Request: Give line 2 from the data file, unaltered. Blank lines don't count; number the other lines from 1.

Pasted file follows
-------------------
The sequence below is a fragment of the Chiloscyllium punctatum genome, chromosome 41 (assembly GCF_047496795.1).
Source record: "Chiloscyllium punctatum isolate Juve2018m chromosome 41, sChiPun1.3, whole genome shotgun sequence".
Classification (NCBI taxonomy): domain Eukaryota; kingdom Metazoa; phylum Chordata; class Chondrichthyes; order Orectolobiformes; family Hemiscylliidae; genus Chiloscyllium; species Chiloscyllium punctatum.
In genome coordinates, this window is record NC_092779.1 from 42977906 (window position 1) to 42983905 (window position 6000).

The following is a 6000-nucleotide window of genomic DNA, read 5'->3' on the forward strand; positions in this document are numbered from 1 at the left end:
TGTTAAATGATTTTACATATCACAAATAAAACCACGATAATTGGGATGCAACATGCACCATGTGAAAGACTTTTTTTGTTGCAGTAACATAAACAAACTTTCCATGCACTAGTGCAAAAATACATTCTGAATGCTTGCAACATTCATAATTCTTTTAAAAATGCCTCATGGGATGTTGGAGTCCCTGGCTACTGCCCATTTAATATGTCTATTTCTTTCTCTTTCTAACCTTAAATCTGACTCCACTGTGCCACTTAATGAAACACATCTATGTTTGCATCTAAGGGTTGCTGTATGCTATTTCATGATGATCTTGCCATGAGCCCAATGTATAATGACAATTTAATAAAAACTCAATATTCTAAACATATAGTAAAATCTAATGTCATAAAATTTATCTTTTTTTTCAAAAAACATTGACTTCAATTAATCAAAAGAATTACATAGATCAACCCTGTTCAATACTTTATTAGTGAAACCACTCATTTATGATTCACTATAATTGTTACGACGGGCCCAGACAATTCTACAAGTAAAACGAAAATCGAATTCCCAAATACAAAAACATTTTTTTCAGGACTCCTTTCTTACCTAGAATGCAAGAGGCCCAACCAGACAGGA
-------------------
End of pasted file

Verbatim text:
Source record: "Chiloscyllium punctatum isolate Juve2018m chromosome 41, sChiPun1.3, whole genome shotgun sequence".